Perryman: How about the first-time buyers’ down payment assistance program?

McNair: We’ve helped 70 households with their down payment assistance in our last program year. For our Home Rehab and repairs program for owner-occupied, there were 218 households for the year ending June 30, 2022.

Perryman: Why is engagement by citizens critical?

McNair:  Without the citizens, we don’t have anything. I’m a lifelong Toledoan, so I’ve always felt the citizens should hold the people in these elected or appointed seats accountable because that’s whom we work for. We are here to provide a service and make sure that citizens feel like they are valued. Without the citizen’s support, we wouldn’t be able to do the work we do.

Perryman: In your department’s policy projects, do the residents have input or are the programs dictated to them by the City?

McNair: I’ll speak for my department, it’s collaborative, and overall, the city is putting forth an effort to be collaborative.

Our department asks for different groups to be represented in some of our meetings. So, for example, we had everyone at the table during our 10-year housing strategy. We had tenants at the table. We had large landlords and community partners at the table to advise us of the needs and desires of the citizens. You can’t impose a type of housing or economic development the people didn’t ask for, and then wonder why it failed.

So yes, you definitely have to talk to the people and ask what they want. It’s a conversation that has to be ongoing between the public and we that provide these services.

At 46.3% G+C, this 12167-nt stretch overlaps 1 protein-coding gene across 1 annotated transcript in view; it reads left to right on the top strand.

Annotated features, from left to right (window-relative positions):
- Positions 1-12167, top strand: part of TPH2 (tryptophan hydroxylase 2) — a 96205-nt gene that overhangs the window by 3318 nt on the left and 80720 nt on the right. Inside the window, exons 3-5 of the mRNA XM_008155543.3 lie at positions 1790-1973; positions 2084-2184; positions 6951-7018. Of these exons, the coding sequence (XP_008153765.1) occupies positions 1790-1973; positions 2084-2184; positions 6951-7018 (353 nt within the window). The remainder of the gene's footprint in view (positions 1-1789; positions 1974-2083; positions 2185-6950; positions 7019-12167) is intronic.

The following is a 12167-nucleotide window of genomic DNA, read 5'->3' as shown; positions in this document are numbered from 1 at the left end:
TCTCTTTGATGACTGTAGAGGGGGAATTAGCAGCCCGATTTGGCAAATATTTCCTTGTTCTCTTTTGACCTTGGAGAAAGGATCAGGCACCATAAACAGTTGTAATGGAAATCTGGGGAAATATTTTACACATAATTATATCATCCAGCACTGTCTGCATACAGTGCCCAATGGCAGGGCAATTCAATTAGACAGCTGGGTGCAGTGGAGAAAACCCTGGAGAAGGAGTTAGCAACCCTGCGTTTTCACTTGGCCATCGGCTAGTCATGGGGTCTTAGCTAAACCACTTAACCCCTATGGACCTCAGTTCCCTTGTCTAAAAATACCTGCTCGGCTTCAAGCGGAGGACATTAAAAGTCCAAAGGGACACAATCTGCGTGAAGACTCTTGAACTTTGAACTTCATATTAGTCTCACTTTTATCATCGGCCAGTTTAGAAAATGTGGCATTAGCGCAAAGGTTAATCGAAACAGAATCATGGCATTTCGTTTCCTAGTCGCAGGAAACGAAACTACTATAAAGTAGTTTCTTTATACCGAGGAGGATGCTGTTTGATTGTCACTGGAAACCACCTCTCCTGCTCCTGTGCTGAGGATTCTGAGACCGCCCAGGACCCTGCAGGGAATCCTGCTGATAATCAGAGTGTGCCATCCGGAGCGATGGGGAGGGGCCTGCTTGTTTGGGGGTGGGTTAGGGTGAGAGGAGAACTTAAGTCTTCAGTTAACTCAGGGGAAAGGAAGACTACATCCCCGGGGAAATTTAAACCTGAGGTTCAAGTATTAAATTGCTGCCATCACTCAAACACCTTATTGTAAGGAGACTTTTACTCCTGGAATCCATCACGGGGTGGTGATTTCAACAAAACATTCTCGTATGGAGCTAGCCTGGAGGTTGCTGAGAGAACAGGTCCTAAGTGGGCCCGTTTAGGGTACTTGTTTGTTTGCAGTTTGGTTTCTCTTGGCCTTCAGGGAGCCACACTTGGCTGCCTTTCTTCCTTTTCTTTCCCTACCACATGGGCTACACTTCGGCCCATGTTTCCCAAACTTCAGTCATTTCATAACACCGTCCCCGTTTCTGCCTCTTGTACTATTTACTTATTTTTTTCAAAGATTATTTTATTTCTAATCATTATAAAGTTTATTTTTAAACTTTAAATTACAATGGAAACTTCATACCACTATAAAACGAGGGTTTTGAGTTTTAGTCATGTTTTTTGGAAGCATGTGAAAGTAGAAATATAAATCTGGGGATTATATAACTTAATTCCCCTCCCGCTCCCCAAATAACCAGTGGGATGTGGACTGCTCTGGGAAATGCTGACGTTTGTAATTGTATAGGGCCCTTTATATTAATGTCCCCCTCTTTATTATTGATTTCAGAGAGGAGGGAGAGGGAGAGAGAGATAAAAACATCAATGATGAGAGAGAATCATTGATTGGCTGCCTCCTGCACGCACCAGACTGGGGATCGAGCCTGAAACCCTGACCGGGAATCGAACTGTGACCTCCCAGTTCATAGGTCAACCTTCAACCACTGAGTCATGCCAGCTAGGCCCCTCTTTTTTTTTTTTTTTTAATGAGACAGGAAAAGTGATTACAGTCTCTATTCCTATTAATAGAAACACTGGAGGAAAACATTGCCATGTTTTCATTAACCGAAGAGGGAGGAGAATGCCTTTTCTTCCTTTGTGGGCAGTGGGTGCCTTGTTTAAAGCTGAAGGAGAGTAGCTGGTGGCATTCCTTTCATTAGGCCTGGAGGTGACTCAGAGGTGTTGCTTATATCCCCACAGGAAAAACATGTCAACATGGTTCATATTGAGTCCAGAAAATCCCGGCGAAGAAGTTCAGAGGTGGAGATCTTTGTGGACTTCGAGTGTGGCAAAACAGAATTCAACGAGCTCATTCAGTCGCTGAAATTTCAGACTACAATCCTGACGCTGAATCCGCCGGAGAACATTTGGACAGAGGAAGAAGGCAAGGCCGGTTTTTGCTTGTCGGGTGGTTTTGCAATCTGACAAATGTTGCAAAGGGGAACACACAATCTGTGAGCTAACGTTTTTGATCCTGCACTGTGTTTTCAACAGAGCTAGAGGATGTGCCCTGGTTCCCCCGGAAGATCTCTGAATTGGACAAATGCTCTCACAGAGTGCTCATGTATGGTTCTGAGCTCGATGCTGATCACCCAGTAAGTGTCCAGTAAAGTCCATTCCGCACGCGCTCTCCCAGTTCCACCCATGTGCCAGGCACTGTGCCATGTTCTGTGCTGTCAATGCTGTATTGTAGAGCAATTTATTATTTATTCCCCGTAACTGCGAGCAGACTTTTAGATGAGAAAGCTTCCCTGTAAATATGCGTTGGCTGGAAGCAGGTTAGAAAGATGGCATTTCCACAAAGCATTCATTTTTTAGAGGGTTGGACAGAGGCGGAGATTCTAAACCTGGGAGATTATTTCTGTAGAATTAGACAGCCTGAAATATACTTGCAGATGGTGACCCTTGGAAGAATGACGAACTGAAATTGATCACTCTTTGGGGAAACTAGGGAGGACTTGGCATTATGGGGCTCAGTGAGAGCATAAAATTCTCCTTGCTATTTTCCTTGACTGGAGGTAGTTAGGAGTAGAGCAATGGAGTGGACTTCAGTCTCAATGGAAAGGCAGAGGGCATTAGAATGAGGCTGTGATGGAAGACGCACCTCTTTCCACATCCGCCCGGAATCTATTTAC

Perryman: Finally, let’s talk about the experiences that have shaped your leadership. You spoke earlier about your community organizing and resident engagement background at United North. How did that experience shape your present perspective?

McNair: I’ve never forgotten that experience of being right there with the people and of the people. That is the crown jewel of anything that I do is being present and acknowledging and hearing the people. So, I don’t feel far removed from people’s struggles and constantly think of ways to address those struggles. If the work ever became about me and building my career or a professional resume, I’d lose a bit of my soul when doing this kind of work. So, I don’t want any attention on me. I just want to do the work.

Perryman: How have other interests shaped your professional life? What hobbies do you have?

McNair:  I love to read, spend a lot of time with my family and friends, and travel a lot. I love music, and I love food.

Perryman: That’s very interesting.